Hope Ranch provides equine therapy for community

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Emily DeShazer | Collegian Jacob, Manhattan resident, greets the horse he rides every week at Hope Ranch in Feb. 2012.

In an age when many ailments and issues can be alleviated by taking a pill, it is easy to overlook the simpler, more natural solutions available. Equine therapy is one such remedy that provides a natural source of healing for people with a variety of challenges.

Hope Ranch Therapeutic Riding Center Inc. is a local nonprofit organization that provides therapy, education and recreational events for individuals with a wide variety of physical, emotional and developmental challenges.

The organization, which was founded seven years ago by the center’s owner, Ken Scroggs, functions almost entirely through the generosity of private donors and dedicated volunteers. Scroggs said he made it a policy not to turn anyone away from the ranch.

“We made a whole thing a long time ago when we first started this that anyone who wants to ride, gets to ride,” Scroggs said.

Scroggs, who also owns Dry Creek, an equine care and riding center that shares facilities with Hope Ranch, said that he was first inspired to establish the organization after he began to realize the multifaceted benefits experienced by individuals practicing equine therapy.

Approximately 97 percent of the student riders at Hope Ranch are able to participate in therapy sessions due to scholarships offered by the program, which Scroggs also attributes to the organization’s moral principles.

“I mean, if you really think about it, a lot of the individuals who are dealing with family members with these issues are already burdened with everything going on,” Scroggs said. “So we decided that we didn’t want to be a part of that plan. Anyone who comes out and says they want to ride, they get to ride.”

The therapy, while not clinical in nature, revolves around the idea of consistently creating an open, relaxing environment for clients to learn and understand the physical aspects of horseback riding. It’s also meant to build and maintain relationships between the client, the volunteers and the animals at the facility.

Through the practice of riding and recreational activities, individuals with personal challenges from autism, multiple sclerosis and even post-traumatic stress disorder can experience improved comprehension and control of the body. These individuals also gain mental and emotional stimulation, such as increased speech capability and personal confidence.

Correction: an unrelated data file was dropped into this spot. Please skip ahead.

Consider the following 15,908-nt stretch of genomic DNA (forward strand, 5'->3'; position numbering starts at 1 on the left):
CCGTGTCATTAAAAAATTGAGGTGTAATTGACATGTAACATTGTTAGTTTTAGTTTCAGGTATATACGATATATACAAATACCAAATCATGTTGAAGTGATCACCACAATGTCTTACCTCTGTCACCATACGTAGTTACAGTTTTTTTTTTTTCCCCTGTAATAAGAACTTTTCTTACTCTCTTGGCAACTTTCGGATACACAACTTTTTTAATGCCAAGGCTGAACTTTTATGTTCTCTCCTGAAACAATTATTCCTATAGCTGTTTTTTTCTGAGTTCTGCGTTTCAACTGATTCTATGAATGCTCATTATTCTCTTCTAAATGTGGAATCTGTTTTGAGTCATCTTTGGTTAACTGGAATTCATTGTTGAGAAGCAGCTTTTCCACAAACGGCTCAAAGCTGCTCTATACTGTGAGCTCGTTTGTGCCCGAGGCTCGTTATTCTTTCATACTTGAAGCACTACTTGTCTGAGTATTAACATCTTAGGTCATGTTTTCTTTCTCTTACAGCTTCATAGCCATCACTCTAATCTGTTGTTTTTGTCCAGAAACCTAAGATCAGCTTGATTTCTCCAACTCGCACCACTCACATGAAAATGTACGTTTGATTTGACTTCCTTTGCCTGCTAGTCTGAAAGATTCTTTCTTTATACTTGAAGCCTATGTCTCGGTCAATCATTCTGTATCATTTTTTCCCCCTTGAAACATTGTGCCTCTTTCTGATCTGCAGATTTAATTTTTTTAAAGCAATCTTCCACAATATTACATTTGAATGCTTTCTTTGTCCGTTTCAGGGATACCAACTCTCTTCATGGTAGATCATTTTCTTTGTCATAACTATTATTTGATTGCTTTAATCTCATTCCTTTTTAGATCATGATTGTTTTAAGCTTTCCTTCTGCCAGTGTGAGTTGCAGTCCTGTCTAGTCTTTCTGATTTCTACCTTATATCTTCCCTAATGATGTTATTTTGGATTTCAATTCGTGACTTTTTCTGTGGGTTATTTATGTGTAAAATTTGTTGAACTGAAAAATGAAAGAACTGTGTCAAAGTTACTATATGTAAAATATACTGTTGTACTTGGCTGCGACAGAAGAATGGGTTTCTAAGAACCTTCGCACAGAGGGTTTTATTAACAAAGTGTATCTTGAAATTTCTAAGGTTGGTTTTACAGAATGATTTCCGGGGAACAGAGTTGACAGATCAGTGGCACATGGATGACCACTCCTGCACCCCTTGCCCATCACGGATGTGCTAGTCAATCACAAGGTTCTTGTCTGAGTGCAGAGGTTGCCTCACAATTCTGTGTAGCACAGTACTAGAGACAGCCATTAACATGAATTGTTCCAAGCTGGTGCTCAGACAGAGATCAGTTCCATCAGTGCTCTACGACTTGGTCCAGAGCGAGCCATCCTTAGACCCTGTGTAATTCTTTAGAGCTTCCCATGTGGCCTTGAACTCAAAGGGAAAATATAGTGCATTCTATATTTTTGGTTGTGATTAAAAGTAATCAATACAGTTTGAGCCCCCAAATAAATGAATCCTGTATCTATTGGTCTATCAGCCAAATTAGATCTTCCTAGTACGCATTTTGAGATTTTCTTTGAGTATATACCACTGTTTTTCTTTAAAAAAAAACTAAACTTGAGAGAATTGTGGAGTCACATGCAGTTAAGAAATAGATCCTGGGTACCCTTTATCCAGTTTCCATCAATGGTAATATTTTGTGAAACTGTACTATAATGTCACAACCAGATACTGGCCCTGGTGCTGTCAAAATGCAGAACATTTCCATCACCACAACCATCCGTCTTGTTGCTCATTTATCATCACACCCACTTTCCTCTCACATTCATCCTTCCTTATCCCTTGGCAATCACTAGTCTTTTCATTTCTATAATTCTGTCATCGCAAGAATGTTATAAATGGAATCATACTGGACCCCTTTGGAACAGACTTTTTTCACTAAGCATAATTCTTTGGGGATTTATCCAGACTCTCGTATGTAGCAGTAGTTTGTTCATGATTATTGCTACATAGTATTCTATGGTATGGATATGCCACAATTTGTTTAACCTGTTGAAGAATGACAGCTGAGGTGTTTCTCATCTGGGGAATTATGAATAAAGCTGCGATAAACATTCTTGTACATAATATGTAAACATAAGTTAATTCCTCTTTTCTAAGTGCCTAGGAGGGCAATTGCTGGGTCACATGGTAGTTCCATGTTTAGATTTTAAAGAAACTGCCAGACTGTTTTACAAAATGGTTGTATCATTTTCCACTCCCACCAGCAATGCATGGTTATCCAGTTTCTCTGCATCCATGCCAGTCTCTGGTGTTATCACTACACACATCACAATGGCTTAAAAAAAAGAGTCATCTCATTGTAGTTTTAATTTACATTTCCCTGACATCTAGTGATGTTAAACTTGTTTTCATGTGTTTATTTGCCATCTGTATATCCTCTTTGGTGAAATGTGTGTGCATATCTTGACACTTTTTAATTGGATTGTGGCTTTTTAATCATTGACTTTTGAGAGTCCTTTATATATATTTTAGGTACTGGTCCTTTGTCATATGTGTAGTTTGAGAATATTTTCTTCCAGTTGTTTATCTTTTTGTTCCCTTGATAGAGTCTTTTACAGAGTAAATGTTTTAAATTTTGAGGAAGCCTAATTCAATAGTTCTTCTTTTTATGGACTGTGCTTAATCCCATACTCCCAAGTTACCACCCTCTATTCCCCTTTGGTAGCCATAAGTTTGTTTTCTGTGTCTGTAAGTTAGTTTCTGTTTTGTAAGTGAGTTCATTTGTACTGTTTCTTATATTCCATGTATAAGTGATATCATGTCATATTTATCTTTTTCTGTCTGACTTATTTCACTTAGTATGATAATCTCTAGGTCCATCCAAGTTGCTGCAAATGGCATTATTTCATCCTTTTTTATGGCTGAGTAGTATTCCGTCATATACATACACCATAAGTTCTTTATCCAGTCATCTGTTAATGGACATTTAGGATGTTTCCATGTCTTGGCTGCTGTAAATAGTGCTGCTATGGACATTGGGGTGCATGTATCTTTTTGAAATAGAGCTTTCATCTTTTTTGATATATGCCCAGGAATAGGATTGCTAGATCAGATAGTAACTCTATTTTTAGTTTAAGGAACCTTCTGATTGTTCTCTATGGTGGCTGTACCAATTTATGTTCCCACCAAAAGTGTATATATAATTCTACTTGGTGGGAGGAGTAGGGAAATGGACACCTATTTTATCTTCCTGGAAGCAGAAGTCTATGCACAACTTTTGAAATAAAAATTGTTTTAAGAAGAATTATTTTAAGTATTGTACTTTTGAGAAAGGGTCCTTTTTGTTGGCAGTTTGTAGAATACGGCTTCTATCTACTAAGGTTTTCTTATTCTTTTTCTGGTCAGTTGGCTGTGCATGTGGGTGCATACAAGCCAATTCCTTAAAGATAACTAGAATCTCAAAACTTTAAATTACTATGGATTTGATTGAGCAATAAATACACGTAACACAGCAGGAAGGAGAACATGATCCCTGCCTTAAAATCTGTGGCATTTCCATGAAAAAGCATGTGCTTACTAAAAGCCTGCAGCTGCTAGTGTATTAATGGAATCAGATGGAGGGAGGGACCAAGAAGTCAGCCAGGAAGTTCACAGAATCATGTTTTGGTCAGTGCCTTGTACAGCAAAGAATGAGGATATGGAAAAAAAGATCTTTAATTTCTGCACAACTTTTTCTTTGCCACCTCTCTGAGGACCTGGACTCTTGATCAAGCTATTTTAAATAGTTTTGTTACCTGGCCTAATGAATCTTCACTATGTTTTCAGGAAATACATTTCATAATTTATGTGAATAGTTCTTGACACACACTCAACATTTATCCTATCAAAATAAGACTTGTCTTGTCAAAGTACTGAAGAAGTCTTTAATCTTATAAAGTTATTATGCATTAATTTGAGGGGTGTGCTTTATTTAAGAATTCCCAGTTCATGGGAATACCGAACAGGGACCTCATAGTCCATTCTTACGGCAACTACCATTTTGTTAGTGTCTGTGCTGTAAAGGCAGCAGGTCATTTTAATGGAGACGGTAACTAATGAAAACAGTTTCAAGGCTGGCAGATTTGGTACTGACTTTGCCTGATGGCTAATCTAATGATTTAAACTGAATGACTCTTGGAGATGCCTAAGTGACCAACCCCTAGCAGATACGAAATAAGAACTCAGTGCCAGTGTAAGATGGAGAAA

The educational aspect of the program also plays a major role in the success of the rider as well, Scroggs said.

“A lot of times, kids with disabilities are given a pass,” Scroggs said. “That can be good for them, but not good at the same time, because then they don’t learn how to do things for themselves. So, we decided that we wanted them to do as much as they possibly could, even on the horse.”

Individuals attending classes are given the opportunity to progress through a variety of stages. They begin with the basics of grooming the horse, then advance to riding with the assistance of three volunteers per rider. The final goal is for the student to have the ability to ride and maneuver the horse with little to no help from an instructor.

One of the class instructors at Hope Ranch, Garland Miller, got his start with the program as a volunteer, and is now employed through the organization. He said witnessing the positive effects that equine therapy has had on Hope Ranch students has been an incredibly rewarding experience.

“I’ve seen quite a positive impact on many of the riders I’ve taught,” Miller said. “They’re just significantly happier, and for several kids from the school district, this is the best thing that happens to them all week, and you can see it when they come in. They’re just so excited that they can’t even calm down.”

Miller’s duties as an instructor include working with the students to come up with the best combination of horse, rider and volunteers for the student, which is often a trial-and-error process. Through this method, volunteers get to experience a variety of clients and success stories as well.

Kari Inch, junior in animal science, has spent the past year volunteering for Hope Ranch after participating in a similar program for wounded soldiers. Inch said that one of her favorite parts of donating her time to the organization is seeing how she personally impacts each individual through the therapy.

Inch felt a special connection to one student in particular. The student, who was at first very quiet and chose to communicate mostly through head nods and gestures, slowly began opening up to Inch. The more they communicated, the more Inch came to relate to her as an individual without special needs. Eventually, the student began communicating and speaking freely to her volunteers.

“The most rewarding part was seeing her improvement socially, as well as in her riding ability,” Inch said. “She was always very timid to push the horse to do more, and through a little encouragement, she rose up to each challenge I gave her.”

By providing the encouraging atmosphere necessary to benefit individuals facing a variety of challenges in their lives, Hope Ranch continues to be a positive experience for both clients and volunteers associated with the program.

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